(a)Express f in standard form

(b)Find the vertex and x- and y-intercepts of f.

(c)Sketch the graph.

(d)Find the domain and range of f.

preprekomW
2021-09-14
Answered

A quadratic function f is given

(a)Express f in standard form

(b)Find the vertex and x- and y-intercepts of f.

(c)Sketch the graph.

(d)Find the domain and range of f.

$f\left(x\right)={x}^{2}-2x+3$

(a)Express f in standard form

(b)Find the vertex and x- and y-intercepts of f.

(c)Sketch the graph.

(d)Find the domain and range of f.

You can still ask an expert for help

Yusuf Keller

Answered 2021-09-15
Author has **90** answers

(1)(a)

On comparing it with equation (1) we get:

So, we have (0,3) as the y−intercept.

Now the x−intercept is given by equating

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Find the coordinates of the point on the plane curve described by the parametric equations corresponding to the given value of t.

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Can this ODE system be solved?

$x}^{\prime}\left(t\right)=\mathrm{sin}(x\left(t\right)(\frac{y\left(t\right)}{2}+1);{y}^{\prime}\left(t\right)=\frac{-\mathrm{cos}\left(x\left(t\right)\right)\mathrm{cos}\left(y\left(t\right)\right)}{2$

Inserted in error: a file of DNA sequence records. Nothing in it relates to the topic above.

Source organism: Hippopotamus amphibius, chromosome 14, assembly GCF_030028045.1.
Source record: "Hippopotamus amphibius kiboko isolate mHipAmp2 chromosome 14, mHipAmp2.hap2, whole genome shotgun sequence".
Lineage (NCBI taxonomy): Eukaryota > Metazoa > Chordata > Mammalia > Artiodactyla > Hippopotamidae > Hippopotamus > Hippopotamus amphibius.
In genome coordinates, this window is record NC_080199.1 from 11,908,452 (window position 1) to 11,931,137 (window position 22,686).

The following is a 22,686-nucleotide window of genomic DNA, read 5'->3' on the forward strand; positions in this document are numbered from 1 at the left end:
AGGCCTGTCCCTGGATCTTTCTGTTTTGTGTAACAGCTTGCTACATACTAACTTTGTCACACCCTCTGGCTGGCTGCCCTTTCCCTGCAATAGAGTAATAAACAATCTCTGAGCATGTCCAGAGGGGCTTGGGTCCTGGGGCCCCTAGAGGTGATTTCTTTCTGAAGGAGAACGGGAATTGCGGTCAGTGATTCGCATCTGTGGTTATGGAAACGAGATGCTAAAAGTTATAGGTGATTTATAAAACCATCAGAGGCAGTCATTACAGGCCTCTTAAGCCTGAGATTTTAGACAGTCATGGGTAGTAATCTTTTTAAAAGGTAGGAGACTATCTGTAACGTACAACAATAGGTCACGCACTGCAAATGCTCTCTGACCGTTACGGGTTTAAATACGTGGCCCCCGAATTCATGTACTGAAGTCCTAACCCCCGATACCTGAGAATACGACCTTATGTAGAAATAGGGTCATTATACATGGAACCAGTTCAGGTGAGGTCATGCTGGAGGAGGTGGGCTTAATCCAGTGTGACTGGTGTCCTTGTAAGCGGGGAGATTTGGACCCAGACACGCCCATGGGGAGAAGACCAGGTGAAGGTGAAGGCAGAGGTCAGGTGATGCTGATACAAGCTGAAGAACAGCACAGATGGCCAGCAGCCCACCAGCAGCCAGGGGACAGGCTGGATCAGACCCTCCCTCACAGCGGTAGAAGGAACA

Is there a method to solve the following ODE system?

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$\frac{du}{dt}-2tu=1$

My Attempt

I will verify this by differentiating the function with respect to t.

$\begin{array}{rl}\frac{du}{dt}& =\frac{d}{dt}({e}^{{t}^{2}}{\int}_{0}^{t}{e}^{-{s}^{2}}ds+{e}^{{t}^{2}})\\ & =2t{e}^{{t}^{2}}\left({\int}_{0}^{t}{e}^{-{s}^{2}}ds\right)+{e}^{{t}^{2}}\frac{d}{dt}\left({\int}_{0}^{t}{e}^{-{s}^{2}}ds\right)+2t{e}^{{t}^{2}}\end{array}$

I'm having trouble solving the integral because it involves an error function. Could I get some pointers on how to evaluate this? Or is there a different way to verify that the function is a solution?

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Showing that continuous and differentiable s(t), with $s\left(0\right)=0$ and $s}^{\prime}\left(t\right)\le 2ts\left(t\right)+\sqrt{s\left(t\right)$ for $t>0$, is identically zero for $t\ge 0$.

Let $s:[0,+\mathrm{\infty})\to [0,+\mathrm{\infty})$ be a continuous function that is differentiable on $(0,+\mathrm{\infty})$.

It also holds that ${s}^{\text{'}}\left(t\right)\le 2ts\left(t\right)+\sqrt{s\left(t\right)},\text{}\text{}t0s\left(0\right)=0$

Show that $s\left(t\right)=0,t\ge 0$.

Do we us some theorem, maybe Rolle or the mean value theorem?

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Constant: $c>0$ such that for all $C}^{1$ function in $(0,1)$

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